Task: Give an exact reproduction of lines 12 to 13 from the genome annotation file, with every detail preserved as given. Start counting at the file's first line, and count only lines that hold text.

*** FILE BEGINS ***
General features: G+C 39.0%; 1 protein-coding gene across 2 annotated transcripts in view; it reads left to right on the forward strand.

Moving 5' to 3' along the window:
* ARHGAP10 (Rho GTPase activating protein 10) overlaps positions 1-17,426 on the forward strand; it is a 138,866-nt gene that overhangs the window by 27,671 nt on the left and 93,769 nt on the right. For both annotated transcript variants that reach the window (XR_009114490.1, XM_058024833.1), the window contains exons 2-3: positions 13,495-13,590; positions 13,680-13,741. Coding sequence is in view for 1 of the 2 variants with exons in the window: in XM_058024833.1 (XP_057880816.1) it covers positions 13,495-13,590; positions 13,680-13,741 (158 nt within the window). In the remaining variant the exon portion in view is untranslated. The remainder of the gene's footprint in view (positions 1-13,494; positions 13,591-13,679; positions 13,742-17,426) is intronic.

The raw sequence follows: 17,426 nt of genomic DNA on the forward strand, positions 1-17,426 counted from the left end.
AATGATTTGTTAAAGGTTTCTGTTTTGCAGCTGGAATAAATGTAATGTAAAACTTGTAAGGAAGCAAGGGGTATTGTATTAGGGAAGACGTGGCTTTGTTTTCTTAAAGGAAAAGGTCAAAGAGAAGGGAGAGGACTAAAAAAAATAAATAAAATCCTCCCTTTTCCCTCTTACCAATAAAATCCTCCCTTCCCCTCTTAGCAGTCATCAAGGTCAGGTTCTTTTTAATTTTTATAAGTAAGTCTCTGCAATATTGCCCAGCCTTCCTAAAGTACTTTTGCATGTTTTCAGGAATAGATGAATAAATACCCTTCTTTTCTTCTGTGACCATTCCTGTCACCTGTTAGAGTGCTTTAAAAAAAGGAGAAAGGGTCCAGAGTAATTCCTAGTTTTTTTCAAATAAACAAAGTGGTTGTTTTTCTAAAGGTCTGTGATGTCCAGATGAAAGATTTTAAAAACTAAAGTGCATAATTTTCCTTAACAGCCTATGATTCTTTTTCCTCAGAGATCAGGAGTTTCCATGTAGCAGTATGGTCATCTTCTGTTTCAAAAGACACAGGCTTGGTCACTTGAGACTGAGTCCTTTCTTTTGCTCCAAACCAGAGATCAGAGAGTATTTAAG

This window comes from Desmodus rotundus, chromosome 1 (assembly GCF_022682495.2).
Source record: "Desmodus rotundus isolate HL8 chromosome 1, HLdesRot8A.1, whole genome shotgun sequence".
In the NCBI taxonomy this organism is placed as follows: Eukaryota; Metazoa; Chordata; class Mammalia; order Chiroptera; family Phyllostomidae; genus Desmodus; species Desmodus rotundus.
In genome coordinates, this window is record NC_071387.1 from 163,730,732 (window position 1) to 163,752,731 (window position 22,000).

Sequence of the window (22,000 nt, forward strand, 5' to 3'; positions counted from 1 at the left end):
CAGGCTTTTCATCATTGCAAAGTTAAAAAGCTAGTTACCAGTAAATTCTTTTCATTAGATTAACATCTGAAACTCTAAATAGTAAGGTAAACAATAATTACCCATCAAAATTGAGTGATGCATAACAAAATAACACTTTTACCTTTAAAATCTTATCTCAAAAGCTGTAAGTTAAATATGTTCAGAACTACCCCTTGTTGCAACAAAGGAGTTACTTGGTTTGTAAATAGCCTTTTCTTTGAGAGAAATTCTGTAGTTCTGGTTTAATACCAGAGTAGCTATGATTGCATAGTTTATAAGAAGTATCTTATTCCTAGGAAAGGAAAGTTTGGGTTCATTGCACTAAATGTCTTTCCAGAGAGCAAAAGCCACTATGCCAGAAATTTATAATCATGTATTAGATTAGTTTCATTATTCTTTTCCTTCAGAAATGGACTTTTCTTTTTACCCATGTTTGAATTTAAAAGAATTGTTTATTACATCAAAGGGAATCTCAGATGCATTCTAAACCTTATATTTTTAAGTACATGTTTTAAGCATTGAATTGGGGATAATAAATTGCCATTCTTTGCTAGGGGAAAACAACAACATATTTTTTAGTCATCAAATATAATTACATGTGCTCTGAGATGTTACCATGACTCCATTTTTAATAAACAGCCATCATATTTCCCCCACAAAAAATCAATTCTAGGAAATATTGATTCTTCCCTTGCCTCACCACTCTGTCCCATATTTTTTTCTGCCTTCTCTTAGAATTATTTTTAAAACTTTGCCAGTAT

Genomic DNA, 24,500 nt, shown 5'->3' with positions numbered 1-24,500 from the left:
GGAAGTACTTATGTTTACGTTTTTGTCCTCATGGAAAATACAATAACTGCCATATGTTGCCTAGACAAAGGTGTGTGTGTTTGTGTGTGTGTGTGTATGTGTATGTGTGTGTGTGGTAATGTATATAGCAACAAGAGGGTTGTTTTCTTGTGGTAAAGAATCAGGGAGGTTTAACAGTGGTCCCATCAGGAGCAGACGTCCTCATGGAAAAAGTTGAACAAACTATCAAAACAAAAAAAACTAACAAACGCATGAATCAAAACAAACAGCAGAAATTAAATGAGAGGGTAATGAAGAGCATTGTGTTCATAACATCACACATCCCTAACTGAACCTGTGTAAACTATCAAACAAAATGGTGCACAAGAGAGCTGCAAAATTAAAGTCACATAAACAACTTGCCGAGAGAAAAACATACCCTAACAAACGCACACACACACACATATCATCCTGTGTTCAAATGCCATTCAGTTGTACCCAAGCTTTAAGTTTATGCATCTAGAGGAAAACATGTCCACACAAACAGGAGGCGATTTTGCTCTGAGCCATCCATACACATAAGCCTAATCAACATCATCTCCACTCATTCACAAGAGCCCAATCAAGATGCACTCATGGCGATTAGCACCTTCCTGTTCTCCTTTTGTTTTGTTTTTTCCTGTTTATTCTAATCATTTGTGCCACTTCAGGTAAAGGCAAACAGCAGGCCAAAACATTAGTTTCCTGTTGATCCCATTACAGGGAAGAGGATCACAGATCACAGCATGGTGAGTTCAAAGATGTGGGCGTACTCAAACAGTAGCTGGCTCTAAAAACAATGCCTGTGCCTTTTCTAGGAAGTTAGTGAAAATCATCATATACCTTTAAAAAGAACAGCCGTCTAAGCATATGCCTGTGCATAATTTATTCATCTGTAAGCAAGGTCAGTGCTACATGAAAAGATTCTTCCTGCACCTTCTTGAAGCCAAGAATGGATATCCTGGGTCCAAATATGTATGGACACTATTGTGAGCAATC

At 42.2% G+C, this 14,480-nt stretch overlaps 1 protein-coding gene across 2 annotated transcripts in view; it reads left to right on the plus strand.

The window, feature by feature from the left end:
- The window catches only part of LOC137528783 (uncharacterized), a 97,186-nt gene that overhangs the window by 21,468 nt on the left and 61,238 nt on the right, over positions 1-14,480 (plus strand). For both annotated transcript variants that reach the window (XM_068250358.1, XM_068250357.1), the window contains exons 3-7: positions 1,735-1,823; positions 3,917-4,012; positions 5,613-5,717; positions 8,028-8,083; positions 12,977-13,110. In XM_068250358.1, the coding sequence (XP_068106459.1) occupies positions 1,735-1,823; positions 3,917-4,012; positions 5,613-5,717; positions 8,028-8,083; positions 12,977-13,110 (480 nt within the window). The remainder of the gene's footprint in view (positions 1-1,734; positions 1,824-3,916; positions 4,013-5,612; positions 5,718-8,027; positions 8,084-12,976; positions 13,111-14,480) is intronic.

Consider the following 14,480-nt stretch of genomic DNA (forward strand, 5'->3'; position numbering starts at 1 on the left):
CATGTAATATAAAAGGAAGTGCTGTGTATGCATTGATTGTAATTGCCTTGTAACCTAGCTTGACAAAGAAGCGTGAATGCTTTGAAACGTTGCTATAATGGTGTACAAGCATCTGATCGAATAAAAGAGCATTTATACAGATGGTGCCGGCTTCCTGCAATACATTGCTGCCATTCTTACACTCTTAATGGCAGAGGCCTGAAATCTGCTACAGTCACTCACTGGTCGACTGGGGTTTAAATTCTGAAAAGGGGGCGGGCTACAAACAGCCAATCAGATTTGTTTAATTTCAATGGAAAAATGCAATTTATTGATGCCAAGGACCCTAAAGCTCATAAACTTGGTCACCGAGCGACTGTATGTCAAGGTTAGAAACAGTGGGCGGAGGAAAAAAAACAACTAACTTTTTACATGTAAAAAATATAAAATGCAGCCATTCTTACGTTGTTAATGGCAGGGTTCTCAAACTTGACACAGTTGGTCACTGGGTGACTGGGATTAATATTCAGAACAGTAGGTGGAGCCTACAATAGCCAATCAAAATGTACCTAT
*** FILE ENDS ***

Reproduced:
Genomic DNA, 24,500 nt, shown 5'->3' with positions numbered 1-24,500 from the left:
GGAAGTACTTATGTTTACGTTTTTGTCCTCATGGAAAATACAATAACTGCCATATGTTGCCTAGACAAAGGTGTGTGTGTTTGTGTGTGTGTGTGTATGTGTATGTGTGTGTGTGGTAATGTATATAGCAACAAGAGGGTTGTTTTCTTGTGGTAAAGAATCAGGGAGGTTTAACAGTGGTCCCATCAGGAGCAGACGTCCTCATGGAAAAAGTTGAACAAACTATCAAAACAAAAAAAACTAACAAACGCATGAATCAAAACAAACAGCAGAAATTAAATGAGAGGGTAATGAAGAGCATTGTGTTCATAACATCACACATCCCTAACTGAACCTGTGTAAACTATCAAACAAAATGGTGCACAAGAGAGCTGCAAAATTAAAGTCACATAAACAACTTGCCGAGAGAAAAACATACCCTAACAAACGCACACACACACACATATCATCCTGTGTTCAAATGCCATTCAGTTGTACCCAAGCTTTAAGTTTATGCATCTAGAGGAAAACATGTCCACACAAACAGGAGGCGATTTTGCTCTGAGCCATCCATACACATAAGCCTAATCAACATCATCTCCACTCATTCACAAGAGCCCAATCAAGATGCACTCATGGCGATTAGCACCTTCCTGTTCTCCTTTTGTTTTGTTTTTTCCTGTTTATTCTAATCATTTGTGCCACTTCAGGTAAAGGCAAACAGCAGGCCAAAACATTAGTTTCCTGTTGATCCCATTACAGGGAAGAGGATCACAGATCACAGCATGGTGAGTTCAAAGATGTGGGCGTACTCAAACAGTAGCTGGCTCTAAAAACAATGCCTGTGCCTTTTCTAGGAAGTTAGTGAAAATCATCATATACCTTTAAAAAGAACAGCCGTCTAAGCATATGCCTGTGCATAATTTATTCATCTGTAAGCAAGGTCAGTGCTACATGAAAAGATTCTTCCTGCACCTTCTTGAAGCCAAGAATGGATATCCTGGGTCCAAATATGTATGGACACTATTGTGAGCAATC